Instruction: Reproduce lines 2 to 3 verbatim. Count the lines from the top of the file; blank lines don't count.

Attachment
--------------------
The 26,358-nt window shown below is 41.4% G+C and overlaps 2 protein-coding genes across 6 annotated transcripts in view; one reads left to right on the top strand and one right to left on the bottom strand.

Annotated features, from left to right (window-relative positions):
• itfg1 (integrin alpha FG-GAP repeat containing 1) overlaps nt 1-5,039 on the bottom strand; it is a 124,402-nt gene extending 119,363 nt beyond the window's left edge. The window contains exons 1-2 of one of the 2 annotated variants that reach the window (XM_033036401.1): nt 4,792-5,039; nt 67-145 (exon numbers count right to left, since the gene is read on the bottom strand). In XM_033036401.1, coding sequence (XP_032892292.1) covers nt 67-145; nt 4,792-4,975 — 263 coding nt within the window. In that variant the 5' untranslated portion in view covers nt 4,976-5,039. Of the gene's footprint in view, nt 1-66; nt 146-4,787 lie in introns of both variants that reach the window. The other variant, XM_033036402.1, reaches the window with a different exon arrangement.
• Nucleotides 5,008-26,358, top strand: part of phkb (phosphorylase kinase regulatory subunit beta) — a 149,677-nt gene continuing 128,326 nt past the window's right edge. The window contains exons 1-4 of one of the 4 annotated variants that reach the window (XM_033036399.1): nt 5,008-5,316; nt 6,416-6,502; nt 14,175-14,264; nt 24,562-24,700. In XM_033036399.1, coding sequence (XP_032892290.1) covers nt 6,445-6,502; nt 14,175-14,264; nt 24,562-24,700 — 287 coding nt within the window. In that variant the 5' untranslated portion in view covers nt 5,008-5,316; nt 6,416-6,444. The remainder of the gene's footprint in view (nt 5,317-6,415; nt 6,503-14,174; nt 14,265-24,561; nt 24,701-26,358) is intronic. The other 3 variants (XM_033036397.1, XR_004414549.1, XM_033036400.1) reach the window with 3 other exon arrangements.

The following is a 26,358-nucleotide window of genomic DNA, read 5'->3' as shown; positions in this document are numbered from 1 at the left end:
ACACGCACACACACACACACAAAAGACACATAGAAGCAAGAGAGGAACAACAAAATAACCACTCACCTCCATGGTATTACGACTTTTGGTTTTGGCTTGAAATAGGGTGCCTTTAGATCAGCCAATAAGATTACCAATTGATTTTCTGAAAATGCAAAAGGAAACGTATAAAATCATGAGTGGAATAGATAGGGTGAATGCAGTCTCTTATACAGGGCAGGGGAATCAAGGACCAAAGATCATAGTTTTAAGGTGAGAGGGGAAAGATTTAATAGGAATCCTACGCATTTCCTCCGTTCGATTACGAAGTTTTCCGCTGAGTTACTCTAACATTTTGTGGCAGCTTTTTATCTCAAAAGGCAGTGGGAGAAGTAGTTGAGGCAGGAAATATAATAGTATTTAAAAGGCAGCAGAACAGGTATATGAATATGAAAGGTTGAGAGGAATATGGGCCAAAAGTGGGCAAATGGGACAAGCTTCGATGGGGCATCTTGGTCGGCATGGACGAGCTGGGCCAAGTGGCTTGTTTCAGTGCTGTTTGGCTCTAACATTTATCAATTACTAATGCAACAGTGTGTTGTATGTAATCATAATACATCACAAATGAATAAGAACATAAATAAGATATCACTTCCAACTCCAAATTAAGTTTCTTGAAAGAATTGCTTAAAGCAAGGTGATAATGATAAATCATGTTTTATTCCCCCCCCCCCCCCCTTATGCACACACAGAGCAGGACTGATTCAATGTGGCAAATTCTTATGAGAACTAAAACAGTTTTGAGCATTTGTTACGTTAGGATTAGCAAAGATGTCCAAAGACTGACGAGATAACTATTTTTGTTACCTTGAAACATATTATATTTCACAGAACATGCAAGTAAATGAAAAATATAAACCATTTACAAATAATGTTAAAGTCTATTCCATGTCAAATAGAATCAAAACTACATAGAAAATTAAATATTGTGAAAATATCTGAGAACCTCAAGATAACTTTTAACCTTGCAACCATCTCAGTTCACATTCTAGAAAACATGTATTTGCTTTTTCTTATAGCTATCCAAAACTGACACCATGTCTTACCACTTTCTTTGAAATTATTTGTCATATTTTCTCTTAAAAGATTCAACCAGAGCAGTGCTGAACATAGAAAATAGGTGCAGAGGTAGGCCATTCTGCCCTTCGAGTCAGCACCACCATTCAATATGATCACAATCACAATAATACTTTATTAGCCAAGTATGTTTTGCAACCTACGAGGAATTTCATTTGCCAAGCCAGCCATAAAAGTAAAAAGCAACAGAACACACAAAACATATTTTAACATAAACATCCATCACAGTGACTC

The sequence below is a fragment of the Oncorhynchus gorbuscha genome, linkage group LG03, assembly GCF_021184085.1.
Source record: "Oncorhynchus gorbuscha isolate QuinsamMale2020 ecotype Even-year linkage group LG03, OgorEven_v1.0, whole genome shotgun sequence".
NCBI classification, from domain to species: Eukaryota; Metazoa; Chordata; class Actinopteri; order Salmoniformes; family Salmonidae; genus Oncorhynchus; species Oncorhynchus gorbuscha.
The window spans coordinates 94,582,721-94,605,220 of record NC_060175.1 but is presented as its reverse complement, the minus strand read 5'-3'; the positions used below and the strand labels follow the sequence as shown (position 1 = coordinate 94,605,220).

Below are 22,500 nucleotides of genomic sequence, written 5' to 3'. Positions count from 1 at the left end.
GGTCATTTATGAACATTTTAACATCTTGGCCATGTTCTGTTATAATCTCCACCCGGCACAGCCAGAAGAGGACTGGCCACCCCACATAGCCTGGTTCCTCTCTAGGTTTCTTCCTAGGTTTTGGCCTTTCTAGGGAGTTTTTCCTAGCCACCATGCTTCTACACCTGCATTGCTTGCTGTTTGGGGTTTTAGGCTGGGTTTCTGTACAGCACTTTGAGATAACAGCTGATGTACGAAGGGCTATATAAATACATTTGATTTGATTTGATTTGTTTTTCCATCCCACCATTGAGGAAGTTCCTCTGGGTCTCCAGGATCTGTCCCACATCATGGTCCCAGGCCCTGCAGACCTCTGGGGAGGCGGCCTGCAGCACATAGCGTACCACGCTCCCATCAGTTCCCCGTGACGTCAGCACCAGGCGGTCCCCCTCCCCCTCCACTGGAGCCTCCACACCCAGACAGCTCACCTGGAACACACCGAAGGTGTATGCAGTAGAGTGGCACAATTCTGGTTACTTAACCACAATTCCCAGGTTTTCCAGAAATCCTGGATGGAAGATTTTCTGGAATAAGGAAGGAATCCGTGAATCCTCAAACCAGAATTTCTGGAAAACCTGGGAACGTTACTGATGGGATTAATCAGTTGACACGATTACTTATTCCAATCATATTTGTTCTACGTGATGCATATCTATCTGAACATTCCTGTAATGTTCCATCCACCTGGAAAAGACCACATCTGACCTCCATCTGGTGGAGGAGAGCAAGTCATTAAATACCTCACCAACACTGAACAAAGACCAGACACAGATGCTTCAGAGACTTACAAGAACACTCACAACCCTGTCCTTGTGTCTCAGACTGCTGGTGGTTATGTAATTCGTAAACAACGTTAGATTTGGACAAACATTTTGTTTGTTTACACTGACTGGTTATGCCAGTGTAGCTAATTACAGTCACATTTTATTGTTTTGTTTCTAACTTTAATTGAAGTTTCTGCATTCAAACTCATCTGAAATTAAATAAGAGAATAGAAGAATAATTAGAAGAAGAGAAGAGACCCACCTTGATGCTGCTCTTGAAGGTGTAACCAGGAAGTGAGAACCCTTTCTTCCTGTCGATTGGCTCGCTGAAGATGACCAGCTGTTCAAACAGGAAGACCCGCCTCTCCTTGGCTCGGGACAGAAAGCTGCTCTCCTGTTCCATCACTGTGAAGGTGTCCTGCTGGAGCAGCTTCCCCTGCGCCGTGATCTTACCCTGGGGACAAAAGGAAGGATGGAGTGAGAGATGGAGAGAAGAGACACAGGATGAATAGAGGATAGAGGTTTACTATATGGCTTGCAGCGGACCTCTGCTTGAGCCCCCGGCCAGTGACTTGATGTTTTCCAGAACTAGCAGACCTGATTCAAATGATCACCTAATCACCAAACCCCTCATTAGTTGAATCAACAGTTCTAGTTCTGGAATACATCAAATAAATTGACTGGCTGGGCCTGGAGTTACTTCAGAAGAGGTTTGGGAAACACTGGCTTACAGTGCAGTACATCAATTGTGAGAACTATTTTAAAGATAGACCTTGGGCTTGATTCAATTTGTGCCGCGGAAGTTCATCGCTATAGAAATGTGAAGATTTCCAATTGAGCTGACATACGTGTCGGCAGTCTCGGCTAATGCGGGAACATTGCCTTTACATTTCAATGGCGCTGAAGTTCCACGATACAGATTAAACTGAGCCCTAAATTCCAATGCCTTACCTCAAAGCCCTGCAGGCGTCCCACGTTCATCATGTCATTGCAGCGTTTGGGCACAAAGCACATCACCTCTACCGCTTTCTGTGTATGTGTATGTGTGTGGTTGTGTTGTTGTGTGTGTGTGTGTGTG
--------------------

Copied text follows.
Annotated features, from left to right (window-relative positions):
• itfg1 (integrin alpha FG-GAP repeat containing 1) overlaps nt 1-5,039 on the bottom strand; it is a 124,402-nt gene extending 119,363 nt beyond the window's left edge. The window contains exons 1-2 of one of the 2 annotated variants that reach the window (XM_033036401.1): nt 4,792-5,039; nt 67-145 (exon numbers count right to left, since the gene is read on the bottom strand). In XM_033036401.1, coding sequence (XP_032892292.1) covers nt 67-145; nt 4,792-4,975 — 263 coding nt within the window. In that variant the 5' untranslated portion in view covers nt 4,976-5,039. Of the gene's footprint in view, nt 1-66; nt 146-4,787 lie in introns of both variants that reach the window. The other variant, XM_033036402.1, reaches the window with a different exon arrangement.